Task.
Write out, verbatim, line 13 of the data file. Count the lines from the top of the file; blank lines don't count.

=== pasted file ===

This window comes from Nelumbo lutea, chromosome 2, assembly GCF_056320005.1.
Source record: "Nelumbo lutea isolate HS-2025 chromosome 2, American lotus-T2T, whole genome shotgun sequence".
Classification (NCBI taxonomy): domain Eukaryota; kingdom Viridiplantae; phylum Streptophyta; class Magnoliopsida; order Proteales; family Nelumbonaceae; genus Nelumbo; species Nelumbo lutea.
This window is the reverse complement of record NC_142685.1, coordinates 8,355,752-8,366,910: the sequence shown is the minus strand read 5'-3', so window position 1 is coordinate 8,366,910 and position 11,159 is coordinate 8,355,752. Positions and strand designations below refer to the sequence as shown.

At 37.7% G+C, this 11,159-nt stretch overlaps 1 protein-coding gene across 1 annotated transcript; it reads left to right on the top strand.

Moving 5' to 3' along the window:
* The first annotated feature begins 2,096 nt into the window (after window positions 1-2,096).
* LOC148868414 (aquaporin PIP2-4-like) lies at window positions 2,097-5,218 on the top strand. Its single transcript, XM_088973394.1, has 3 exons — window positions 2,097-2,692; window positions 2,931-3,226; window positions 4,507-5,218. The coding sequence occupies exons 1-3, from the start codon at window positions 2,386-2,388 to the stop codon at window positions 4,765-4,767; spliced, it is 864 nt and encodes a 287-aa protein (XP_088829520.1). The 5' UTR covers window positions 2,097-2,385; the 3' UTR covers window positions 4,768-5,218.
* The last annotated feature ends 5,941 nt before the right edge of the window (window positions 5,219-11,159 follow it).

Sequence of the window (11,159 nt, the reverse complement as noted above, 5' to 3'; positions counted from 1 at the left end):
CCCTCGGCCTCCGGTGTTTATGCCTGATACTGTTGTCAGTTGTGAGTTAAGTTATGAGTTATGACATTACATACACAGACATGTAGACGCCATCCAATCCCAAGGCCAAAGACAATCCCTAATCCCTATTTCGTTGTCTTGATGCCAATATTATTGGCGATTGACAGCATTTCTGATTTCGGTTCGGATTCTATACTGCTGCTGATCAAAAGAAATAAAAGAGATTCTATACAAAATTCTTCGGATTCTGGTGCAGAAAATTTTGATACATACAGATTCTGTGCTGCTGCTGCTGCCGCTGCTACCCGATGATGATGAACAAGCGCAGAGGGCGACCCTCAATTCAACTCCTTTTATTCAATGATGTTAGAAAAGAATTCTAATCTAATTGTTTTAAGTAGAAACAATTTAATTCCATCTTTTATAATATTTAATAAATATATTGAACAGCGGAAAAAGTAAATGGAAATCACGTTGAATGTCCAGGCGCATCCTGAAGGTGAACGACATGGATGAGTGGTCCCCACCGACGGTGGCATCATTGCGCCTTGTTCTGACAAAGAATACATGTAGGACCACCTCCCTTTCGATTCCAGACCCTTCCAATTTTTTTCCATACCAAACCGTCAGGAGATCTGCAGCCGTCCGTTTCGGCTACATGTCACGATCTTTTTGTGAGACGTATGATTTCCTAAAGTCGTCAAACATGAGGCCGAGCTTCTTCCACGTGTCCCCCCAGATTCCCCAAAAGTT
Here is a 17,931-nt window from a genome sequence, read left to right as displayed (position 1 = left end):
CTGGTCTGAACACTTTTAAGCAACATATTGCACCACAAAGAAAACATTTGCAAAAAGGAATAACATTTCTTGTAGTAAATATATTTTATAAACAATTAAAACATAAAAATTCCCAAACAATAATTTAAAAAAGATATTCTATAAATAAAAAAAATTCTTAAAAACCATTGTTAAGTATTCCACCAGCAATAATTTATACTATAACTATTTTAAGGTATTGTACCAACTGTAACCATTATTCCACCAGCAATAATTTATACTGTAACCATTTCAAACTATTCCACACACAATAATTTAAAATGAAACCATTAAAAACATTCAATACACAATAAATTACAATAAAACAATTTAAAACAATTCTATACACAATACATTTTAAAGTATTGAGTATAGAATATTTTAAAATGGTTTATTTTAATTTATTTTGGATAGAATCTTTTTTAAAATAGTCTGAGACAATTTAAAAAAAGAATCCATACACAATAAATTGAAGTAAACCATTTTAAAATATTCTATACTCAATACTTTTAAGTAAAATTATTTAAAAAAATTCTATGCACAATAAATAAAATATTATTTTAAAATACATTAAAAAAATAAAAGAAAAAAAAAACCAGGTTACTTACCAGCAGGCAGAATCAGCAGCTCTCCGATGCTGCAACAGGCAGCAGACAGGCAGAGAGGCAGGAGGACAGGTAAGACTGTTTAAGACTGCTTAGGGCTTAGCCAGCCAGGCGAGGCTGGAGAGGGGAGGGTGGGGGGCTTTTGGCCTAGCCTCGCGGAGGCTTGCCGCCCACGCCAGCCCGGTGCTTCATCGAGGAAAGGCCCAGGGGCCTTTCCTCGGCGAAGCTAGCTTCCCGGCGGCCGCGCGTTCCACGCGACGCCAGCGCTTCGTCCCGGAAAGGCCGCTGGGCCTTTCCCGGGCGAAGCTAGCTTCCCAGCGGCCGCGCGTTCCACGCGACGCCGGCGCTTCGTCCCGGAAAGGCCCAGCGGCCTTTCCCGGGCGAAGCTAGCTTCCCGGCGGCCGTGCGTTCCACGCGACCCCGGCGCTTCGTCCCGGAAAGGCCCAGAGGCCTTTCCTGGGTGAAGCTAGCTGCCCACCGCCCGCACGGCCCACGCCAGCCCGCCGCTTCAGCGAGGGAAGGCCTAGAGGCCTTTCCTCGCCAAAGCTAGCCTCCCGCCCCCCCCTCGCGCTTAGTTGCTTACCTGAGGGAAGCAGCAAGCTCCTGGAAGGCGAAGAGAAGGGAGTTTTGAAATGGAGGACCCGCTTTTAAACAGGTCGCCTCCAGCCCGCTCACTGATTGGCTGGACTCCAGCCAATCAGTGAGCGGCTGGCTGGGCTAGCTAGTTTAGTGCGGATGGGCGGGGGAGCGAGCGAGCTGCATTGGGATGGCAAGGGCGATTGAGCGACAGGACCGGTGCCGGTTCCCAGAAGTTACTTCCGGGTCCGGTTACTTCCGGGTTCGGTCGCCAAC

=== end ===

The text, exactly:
CTGGTCTGAACACTTTTAAGCAACATATTGCACCACAAAGAAAACATTTGCAAAAAGGAATAACATTTCTTGTAGTAAATATATTTTATAAACAATTAAAACATAAAAATTCCCAAACAATAATTTAAAAAAGATATTCTATAAATAAAAAAAATTCTTAAAAACCATTGTTAAGTATTCCACCAGCAATAATTTATACTATAACTATTTTAAGGTATTGTACCAACTGTAACCATTATTCCACCAGCAATAATTTATACTGTAACCATTTCAAACTATTCCACACACAATAATTTAAAATGAAACCATTAAAAACATTCAATACACAATAAATTACAATAAAACAATTTAAAACAATTCTATACACAATACATTTTAAAGTATTGAGTATAGAATATTTTAAAATGGTTTATTTTAATTTATTTTGGATAGAATCTTTTTTAAAATAGTCTGAGACAATTTAAAAAAAGAATCCATACACAATAAATTGAAGTAAACCATTTTAAAATATTCTATACTCAATACTTTTAAGTAAAATTATTTAAAAAAATTCTATGCACAATAAATAAAATATTATTTTAAAATACATTAAAAAAATAAAAGAAAAAAAAAACCAGGTTACTTACCAGCAGGCAGAATCAGCAGCTCTCCGATGCTGCAACAGGCAGCAGACAGGCAGAGAGGCAGGAGGACAGGTAAGACTGTTTAAGACTGCTTAGGGCTTAGCCAGCCAGGCGAGGCTGGAGAGGGGAGGGTGGGGGGCTTTTGGCCTAGCCTCGCGGAGGCTTGCCGCCCACGCCAGCCCGGTGCTTCATCGAGGAAAGGCCCAGGGGCCTTTCCTCGGCGAAGCTAGCTTCCCGGCGGCCGCGCGTTCCACGCGACGCCAGCGCTTCGTCCCGGAAAGGCCGCTGGGCCTTTCCCGGGCGAAGCTAGCTTCCCAGCGGCCGCGCGTTCCACGCGACGCCGGCGCTTCGTCCCGGAAAGGCCCAGCGGCCTTTCCCGGGCGAAGCTAGCTTCCCGGCGGCCGTGCGTTCCACGCGACCCCGGCGCTTCGTCCCGGAAAGGCCCAGAGGCCTTTCCTGGGTGAAGCTAGCTGCCCACCGCCCGCACGGCCCACGCCAGCCCGCCGCTTCAGCGAGGGAAGGCCTAGAGGCCTTTCCTCGCCAAAGCTAGCCTCCCGCCCCCCCCTCGCGCTTAGTTGCTTACCTGAGGGAAGCAGCAAGCTCCTGGAAGGCGAAGAGAAGGGAGTTTTGAAATGGAGGACCCGCTTTTAAACAGGTCGCCTCCAGCCCGCTCACTGATTGGCTGGACTCCAGCCAATCAGTGAGCGGCTGGCTGGGCTAGCTAGTTTAGTGCGGATGGGCGGGGGAGCGAGCGAGCTGCATTGGGATGGCAAGGGCGATTGAGCGACAGGACCGGTGCCGGTTCCCAGAAGTTACTTCCGGGTCCGGTTACTTCCGGGTTCGGTCGCCAAC